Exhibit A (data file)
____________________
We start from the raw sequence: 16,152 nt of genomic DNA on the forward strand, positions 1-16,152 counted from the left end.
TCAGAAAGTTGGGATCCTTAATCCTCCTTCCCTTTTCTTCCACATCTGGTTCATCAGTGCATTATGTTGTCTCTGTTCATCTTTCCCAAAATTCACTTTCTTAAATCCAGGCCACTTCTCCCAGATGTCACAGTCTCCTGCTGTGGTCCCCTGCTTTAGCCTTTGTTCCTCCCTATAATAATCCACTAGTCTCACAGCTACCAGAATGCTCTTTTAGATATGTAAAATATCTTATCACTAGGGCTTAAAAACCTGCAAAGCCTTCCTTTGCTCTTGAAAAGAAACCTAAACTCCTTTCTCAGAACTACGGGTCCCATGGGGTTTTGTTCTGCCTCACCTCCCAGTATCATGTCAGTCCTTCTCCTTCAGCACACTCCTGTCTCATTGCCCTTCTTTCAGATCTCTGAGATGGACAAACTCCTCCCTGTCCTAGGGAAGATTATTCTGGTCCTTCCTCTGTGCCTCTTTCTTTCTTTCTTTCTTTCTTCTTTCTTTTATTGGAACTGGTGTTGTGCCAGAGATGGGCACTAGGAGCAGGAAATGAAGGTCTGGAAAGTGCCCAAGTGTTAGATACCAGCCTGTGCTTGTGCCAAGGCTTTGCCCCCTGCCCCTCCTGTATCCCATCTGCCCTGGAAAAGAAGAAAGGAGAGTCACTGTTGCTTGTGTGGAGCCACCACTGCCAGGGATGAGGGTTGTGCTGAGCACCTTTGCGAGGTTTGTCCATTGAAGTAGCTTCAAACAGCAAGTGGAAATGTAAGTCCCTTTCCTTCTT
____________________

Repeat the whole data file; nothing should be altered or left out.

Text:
We start from the raw sequence: 16,152 nt of genomic DNA on the forward strand, positions 1-16,152 counted from the left end.
TCAGAAAGTTGGGATCCTTAATCCTCCTTCCCTTTTCTTCCACATCTGGTTCATCAGTGCATTATGTTGTCTCTGTTCATCTTTCCCAAAATTCACTTTCTTAAATCCAGGCCACTTCTCCCAGATGTCACAGTCTCCTGCTGTGGTCCCCTGCTTTAGCCTTTGTTCCTCCCTATAATAATCCACTAGTCTCACAGCTACCAGAATGCTCTTTTAGATATGTAAAATATCTTATCACTAGGGCTTAAAAACCTGCAAAGCCTTCCTTTGCTCTTGAAAAGAAACCTAAACTCCTTTCTCAGAACTACGGGTCCCATGGGGTTTTGTTCTGCCTCACCTCCCAGTATCATGTCAGTCCTTCTCCTTCAGCACACTCCTGTCTCATTGCCCTTCTTTCAGATCTCTGAGATGGACAAACTCCTCCCTGTCCTAGGGAAGATTATTCTGGTCCTTCCTCTGTGCCTCTTTCTTTCTTTCTTTCTTTCTTCTTTCTTTTATTGGAACTGGTGTTGTGCCAGAGATGGGCACTAGGAGCAGGAAATGAAGGTCTGGAAAGTGCCCAAGTGTTAGATACCAGCCTGTGCTTGTGCCAAGGCTTTGCCCCCTGCCCCTCCTGTATCCCATCTGCCCTGGAAAAGAAGAAAGGAGAGTCACTGTTGCTTGTGTGGAGCCACCACTGCCAGGGATGAGGGTTGTGCTGAGCACCTTTGCGAGGTTTGTCCATTGAAGTAGCTTCAAACAGCAAGTGGAAATGTAAGTCCCTTTCCTTCTT